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i just started solving mordell’s equations and get a little bit stuck. For example:

$ y^2 = x^3 – 3$.

I know that $x$ must be odd, for if $x$ is even $y^2 \equiv 5 \pmod{8}$. So $x \equiv \{1,3\} \pmod{4}$. Now note the following if we add 4 at both sides:

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$y^2 + 4 = (x+1)(x^2 -x +1)$. The right hand side is the same as $(x-1)^2 + x$

I now know $(x^2 -x +1)$ is divisible by a prime divisor $3 \pmod{4}$ if $x \equiv 3 \pmod {4}$ and divisible by $1 \pmod{4}$ if $x \equiv 1 \pmod{4}$.

So we get $y^2 + 4 \equiv 0\pmod{p}$, which is solvable if $\left(\frac{-2}{p}\right)$ = 1. (I don’t think this step is valid). this is only true if the following occurs:

$p \equiv 1 \pmod{4}$ and $p \equiv +- 1\pmod{8}$.

or

$p \equiv 3 \pmod{4}$ and $p \equiv +- 3\pmod{8}$.

so $p \equiv \{1,3\}\pmod{8}$

but $y^2 + 4$ is either $4 \pmod{8}$ or $5 \pmod {8}$, so there are no solutions?

Am i solving this the correct way or is there a shorter path?

Kees

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Yes, I think this is the best way. Keith Conrad has answered this with many examples in his article Examples of Mordell’s equation; e.g., compare with Theorem $2.2$ and $2.3$, which is very similar, for $y^2=x^3-5$ and $y^2=x^3-6$.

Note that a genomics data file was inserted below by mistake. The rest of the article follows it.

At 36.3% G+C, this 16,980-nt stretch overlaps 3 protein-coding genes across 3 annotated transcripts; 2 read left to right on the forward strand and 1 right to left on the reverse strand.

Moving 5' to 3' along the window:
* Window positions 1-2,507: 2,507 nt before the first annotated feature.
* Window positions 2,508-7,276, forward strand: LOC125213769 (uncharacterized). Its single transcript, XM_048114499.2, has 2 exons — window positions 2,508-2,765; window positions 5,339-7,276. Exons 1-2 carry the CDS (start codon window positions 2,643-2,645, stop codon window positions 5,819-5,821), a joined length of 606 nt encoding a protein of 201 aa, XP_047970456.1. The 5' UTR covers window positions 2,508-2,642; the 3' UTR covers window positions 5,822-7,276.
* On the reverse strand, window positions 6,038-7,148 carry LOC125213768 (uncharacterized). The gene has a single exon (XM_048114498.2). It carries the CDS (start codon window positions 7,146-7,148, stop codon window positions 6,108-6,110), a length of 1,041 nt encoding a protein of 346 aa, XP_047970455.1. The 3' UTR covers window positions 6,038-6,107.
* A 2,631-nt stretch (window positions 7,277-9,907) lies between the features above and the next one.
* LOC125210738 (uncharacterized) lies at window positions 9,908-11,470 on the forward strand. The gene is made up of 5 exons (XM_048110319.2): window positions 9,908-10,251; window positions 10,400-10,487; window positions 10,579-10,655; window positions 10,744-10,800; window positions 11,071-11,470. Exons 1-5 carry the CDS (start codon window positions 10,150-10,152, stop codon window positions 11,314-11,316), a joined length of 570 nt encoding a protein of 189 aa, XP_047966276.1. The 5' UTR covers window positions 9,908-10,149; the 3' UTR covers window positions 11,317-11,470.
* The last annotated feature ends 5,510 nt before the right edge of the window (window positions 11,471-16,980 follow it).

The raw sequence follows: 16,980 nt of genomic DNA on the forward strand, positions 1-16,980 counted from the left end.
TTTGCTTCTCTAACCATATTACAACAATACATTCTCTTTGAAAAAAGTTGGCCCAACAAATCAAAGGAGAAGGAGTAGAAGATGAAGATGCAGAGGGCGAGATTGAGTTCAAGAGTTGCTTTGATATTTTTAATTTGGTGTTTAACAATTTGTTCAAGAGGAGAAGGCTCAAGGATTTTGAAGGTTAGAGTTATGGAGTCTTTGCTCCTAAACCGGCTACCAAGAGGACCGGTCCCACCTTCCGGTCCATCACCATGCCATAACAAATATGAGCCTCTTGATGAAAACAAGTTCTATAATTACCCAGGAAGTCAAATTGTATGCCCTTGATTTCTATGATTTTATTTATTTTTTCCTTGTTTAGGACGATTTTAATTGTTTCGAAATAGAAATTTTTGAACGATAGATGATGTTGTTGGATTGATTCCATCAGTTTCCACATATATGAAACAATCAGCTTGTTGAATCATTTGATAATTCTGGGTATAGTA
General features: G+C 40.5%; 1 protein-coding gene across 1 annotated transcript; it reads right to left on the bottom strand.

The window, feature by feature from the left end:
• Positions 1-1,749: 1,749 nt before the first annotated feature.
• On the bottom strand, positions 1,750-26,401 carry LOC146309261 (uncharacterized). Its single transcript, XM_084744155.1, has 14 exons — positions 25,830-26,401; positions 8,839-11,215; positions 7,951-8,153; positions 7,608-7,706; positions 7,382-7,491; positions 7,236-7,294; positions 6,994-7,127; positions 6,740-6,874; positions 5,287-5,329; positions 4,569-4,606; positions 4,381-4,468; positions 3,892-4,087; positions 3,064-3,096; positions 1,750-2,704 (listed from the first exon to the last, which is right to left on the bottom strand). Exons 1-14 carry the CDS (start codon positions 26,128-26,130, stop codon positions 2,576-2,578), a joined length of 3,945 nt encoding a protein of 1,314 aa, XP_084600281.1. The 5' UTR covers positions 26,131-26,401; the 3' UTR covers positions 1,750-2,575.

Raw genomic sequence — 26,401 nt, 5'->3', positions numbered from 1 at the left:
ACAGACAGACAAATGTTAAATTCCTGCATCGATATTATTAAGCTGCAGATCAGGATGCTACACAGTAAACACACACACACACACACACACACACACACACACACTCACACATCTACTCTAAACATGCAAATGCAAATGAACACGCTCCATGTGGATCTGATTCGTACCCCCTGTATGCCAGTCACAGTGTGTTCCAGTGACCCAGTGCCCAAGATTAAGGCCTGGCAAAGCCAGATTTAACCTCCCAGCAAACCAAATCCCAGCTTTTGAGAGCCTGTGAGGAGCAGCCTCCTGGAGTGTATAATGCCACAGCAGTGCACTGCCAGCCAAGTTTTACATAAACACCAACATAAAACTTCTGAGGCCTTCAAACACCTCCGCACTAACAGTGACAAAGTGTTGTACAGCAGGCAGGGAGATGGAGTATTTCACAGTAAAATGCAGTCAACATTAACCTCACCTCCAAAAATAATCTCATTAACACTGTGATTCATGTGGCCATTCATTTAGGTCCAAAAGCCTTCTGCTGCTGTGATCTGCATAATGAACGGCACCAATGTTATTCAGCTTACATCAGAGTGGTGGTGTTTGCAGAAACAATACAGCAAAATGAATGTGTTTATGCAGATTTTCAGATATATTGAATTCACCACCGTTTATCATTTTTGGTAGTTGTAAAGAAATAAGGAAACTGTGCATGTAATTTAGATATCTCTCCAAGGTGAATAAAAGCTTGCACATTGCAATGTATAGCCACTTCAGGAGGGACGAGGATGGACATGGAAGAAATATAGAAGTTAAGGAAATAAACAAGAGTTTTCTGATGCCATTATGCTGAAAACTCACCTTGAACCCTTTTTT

Your solution is flawed, so here’s a complete solution: As you said, $x$ is odd, because if $x$ were even, then $y^2\equiv -3\pmod{8}$, which is not a quadratic residue. Then $y=2k$ is even.

$4(k^2+1)=(x+1)\left(x^2-x+1\right)$.

$x^2-x+1$ is always odd. Let $p$ be a prime divisor of $x^2-x+1$. Then $p\equiv 1\pmod{4}$, because if $p\equiv 3\pmod{4}$, then $k^2\equiv -1\pmod{p}$, contradiction (by Quadratic Reciprocity). Therefore $x^2-x+1\equiv 1\pmod{4}$, so $4\mid x(x-1)$, so $4\mid x-1$, i.e. $x\equiv 1\pmod{4}$. But then $x+1\equiv 2\pmod{4}$, contradiction, because this implies $4\nmid (x+1)\left(x^2-x+1\right)$ (while $4$ divides the LHS). No solutions exist.

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